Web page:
Authors: J. R. Moehringer
Copyright © 2012 J.R. Moehringer
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On the Road
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, copyright © 1926 by Ezra Pound, © Estate of Ezra Pound. Reprinted by permission of New Directions Publishing Corp. and Faber and Faber, Ltd.
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Sutton / J.R. Moehringer. — 1st ed.
1. Sutton, Willie—Fiction. 2. Brigands and robbers—Fiction. I. Title.
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Cover photograph (top) by Richard Jenkins
Cover photograph (bottom) by Byron Company / MCNY
Author photograph by ABC / Donna Svennevik
First eBook Edition
Original hardcover edition printed in the United States of America.
For Roger and Sloan Barnett, with love and gratitude
After spending half his life in prison, off and on, Willie Sutton was set free for good on Christmas Eve, 1969. His sudden emergence from Attica Correctional Facility sparked a media frenzy. Newspapers, magazines, television networks, talk shows—everyone wanted an interview with the most elusive and prolific bank robber in American history.
Sutton granted only one. He spent the entire next day with one newspaper reporter and one still photographer, driving around New York City, visiting the scenes of his most famous heists and other points of interest in his remarkable life.
The resulting article, however, was strangely cursory, with several errors—or lies—and few real revelations.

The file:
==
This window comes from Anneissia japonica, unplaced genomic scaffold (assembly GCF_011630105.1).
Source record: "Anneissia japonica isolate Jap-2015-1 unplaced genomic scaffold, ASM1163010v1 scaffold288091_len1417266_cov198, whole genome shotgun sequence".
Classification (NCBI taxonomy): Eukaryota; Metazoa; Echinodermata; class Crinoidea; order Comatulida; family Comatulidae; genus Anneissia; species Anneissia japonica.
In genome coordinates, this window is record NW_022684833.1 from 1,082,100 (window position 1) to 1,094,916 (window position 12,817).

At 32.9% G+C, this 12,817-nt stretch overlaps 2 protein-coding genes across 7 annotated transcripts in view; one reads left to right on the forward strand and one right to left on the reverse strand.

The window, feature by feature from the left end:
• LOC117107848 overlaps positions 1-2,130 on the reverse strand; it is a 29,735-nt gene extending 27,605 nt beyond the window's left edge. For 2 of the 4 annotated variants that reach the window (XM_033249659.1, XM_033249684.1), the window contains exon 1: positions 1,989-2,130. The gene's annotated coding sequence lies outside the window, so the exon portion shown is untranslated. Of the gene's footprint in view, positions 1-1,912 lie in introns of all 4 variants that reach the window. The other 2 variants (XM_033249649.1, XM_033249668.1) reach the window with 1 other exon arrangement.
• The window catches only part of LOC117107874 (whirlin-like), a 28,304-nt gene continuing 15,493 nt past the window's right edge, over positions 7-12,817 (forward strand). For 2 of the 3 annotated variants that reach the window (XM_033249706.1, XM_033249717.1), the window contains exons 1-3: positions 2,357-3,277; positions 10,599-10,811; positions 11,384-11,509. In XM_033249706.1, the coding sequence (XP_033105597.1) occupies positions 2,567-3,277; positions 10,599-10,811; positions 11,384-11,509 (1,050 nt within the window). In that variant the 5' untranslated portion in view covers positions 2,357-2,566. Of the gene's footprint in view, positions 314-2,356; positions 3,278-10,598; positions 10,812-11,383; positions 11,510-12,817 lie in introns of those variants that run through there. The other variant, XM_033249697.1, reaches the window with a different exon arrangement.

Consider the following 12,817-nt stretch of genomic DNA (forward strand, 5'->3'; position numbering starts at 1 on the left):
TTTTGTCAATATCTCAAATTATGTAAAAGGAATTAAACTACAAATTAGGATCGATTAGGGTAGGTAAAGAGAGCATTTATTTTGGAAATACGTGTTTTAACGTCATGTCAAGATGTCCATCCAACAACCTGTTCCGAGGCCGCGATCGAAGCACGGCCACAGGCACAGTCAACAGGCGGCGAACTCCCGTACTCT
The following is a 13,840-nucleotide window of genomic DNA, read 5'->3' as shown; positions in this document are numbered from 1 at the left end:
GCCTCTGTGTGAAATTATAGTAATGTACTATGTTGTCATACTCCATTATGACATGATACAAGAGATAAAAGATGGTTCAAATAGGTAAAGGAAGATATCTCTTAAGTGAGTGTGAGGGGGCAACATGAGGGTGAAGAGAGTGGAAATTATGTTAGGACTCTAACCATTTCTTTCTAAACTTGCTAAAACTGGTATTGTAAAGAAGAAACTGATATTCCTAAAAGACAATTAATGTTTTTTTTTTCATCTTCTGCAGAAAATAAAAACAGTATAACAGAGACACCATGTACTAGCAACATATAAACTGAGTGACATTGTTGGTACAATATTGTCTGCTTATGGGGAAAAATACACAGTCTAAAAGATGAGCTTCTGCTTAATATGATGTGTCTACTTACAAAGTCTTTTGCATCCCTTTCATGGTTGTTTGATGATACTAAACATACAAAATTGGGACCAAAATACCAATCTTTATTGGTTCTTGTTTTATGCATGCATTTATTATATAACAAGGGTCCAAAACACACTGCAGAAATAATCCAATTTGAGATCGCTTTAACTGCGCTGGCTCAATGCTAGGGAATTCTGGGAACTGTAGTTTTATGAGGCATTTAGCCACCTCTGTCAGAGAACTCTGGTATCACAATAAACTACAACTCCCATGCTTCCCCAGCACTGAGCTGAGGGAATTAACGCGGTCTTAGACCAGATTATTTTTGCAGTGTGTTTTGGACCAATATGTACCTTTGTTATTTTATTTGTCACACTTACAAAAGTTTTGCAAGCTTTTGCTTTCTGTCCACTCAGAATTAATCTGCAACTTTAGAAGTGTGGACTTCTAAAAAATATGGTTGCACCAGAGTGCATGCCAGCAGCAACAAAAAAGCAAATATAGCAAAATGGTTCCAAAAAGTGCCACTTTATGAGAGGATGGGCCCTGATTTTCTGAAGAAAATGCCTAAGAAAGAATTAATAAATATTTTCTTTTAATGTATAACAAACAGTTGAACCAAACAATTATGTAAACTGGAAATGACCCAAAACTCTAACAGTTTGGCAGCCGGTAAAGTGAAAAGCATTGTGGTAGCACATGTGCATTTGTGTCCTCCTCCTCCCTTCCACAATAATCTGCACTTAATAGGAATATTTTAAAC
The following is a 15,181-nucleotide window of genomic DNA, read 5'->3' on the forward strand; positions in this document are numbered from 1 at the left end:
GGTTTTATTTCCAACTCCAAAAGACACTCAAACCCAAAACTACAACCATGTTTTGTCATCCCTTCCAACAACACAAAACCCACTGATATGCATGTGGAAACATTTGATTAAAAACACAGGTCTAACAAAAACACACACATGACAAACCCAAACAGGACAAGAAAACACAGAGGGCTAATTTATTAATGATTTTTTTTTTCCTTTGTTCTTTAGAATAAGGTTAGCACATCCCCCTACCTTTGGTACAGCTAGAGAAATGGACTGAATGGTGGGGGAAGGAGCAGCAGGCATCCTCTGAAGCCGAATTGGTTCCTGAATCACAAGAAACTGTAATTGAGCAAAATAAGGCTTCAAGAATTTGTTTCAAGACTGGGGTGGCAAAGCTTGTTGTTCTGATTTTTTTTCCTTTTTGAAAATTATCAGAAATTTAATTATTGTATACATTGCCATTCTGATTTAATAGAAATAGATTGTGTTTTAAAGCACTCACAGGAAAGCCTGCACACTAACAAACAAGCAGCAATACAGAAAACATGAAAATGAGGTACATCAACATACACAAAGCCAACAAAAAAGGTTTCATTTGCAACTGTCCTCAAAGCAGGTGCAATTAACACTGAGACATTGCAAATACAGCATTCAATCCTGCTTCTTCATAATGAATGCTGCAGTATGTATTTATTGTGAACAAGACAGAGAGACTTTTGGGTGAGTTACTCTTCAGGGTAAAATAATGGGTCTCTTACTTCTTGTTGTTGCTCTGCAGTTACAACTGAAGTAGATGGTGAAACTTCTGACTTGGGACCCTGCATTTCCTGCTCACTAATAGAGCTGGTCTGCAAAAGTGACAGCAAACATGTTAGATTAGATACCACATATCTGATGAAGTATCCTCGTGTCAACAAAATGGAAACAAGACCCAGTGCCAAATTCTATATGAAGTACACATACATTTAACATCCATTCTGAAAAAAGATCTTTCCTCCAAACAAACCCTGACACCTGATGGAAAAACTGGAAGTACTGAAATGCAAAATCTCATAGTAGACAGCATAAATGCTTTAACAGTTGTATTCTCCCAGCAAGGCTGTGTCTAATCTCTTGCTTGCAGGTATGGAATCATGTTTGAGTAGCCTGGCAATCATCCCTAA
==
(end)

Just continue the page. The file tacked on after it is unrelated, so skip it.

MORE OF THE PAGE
Sadly, Sutton and the reporter and the photographer are all gone, so what happened among them that Christmas, and what happened to Sutton during the preceding sixty-eight years, is anyone’s guess.
This book is my guess.
But it’s also my wish.
I have said it thrice: What I tell you three times is true
THE HUNTING OF THE SNARK
He’s writing when they come for him.
He’s sitting at his metal desk, bent over a yellow legal pad, talking to himself, and to her—as always, to her. So he doesn’t notice them standing at his door. Until they run their batons along the bars.
He looks up, adjusts his large scuffed eyeglasses, the bridge mended many times with Scotch tape. Two guards, side by side, the left one fat and soft and pale, as if made from Crisco, the right one tall and scrawny and with a birthmark like a penny on his right cheek.
Left Guard hitches up his belt. On your feet, Sutton. Admin wants you.
Right Guard points his baton. What the? You crying, Sutton?
Don’t you lie to me, Sutton. I can see you been crying.
Sutton touches his cheek. His fingers come away wet. I didn’t know I was crying sir.
Right Guard waves his baton at the legal pad. What’s that?
He asked you what is it, Left Guard says.
Sutton feels his bum leg starting to buckle. He grits his teeth at the pain. My novel sir.
They look around his book-filled cell. He follows their eyes. It’s never good when the guards look around your cell. They can always find something if they have a mind to. They scowl at the books along the floor, the books along the metal cabinet, the books along the cold-water basin. Sutton’s is the only cell at Attica filled with copies of Dante, Plato, Shakespeare, Freud. No, they confiscated his Freud. Prisoners aren’t allowed to have psychology books. The warden thinks they’ll try to hypnotize each other.
Right Guard smirks. He gives Left Guard a nudge—get ready. Novel, eh? What’s it about?
Just—you know. Life sir.
What the hell does an old jailbird know about life?